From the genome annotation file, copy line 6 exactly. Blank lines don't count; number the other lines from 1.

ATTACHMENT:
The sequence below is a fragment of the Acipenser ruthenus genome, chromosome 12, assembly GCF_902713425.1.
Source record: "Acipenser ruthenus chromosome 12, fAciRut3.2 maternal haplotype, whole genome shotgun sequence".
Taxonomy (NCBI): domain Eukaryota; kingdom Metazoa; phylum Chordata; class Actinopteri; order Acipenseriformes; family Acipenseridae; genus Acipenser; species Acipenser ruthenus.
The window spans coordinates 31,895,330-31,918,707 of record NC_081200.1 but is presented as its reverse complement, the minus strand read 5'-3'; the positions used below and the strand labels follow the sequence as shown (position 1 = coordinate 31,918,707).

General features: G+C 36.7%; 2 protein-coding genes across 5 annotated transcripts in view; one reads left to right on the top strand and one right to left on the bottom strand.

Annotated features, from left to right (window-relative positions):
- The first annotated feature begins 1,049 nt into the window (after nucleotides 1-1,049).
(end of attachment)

Annotated features, from left to right (window-relative positions):